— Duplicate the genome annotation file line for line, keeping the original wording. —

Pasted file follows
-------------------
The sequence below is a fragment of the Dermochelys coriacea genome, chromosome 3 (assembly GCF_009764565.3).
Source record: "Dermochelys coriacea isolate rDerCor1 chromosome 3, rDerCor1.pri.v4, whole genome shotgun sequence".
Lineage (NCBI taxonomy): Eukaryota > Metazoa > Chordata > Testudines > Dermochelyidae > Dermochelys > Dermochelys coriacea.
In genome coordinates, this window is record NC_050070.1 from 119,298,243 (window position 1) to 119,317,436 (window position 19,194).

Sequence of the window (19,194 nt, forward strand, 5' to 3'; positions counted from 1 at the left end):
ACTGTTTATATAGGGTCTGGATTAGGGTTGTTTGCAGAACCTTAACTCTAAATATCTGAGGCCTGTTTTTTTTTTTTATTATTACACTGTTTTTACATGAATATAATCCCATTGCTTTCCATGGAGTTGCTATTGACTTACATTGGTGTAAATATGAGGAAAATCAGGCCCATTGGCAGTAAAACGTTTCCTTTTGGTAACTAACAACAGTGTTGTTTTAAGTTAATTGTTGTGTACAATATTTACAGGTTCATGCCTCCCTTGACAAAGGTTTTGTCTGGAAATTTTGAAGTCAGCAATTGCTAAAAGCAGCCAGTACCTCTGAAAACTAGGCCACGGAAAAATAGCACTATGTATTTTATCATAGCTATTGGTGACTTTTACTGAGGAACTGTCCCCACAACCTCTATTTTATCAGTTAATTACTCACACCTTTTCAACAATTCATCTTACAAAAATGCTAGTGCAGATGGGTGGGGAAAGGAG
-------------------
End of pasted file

The sequence below is a fragment of the Dermochelys coriacea genome, chromosome 3 (assembly GCF_009764565.3).
Source record: "Dermochelys coriacea isolate rDerCor1 chromosome 3, rDerCor1.pri.v4, whole genome shotgun sequence".
Lineage (NCBI taxonomy): Eukaryota > Metazoa > Chordata > Testudines > Dermochelyidae > Dermochelys > Dermochelys coriacea.
In genome coordinates, this window is record NC_050070.1 from 119,298,243 (window position 1) to 119,317,436 (window position 19,194).

Sequence of the window (19,194 nt, forward strand, 5' to 3'; positions counted from 1 at the left end):
ACTGTTTATATAGGGTCTGGATTAGGGTTGTTTGCAGAACCTTAACTCTAAATATCTGAGGCCTGTTTTTTTTTTTTATTATTACACTGTTTTTACATGAATATAATCCCATTGCTTTCCATGGAGTTGCTATTGACTTACATTGGTGTAAATATGAGGAAAATCAGGCCCATTGGCAGTAAAACGTTTCCTTTTGGTAACTAACAACAGTGTTGTTTTAAGTTAATTGTTGTGTACAATATTTACAGGTTCATGCCTCCCTTGACAAAGGTTTTGTCTGGAAATTTTGAAGTCAGCAATTGCTAAAAGCAGCCAGTACCTCTGAAAACTAGGCCACGGAAAAATAGCACTATGTATTTTATCATAGCTATTGGTGACTTTTACTGAGGAACTGTCCCCACAACCTCTATTTTATCAGTTAATTACTCACACCTTTTCAACAATTCATCTTACAAAAATGCTAGTGCAGATGGGTGGGGAAAGGAG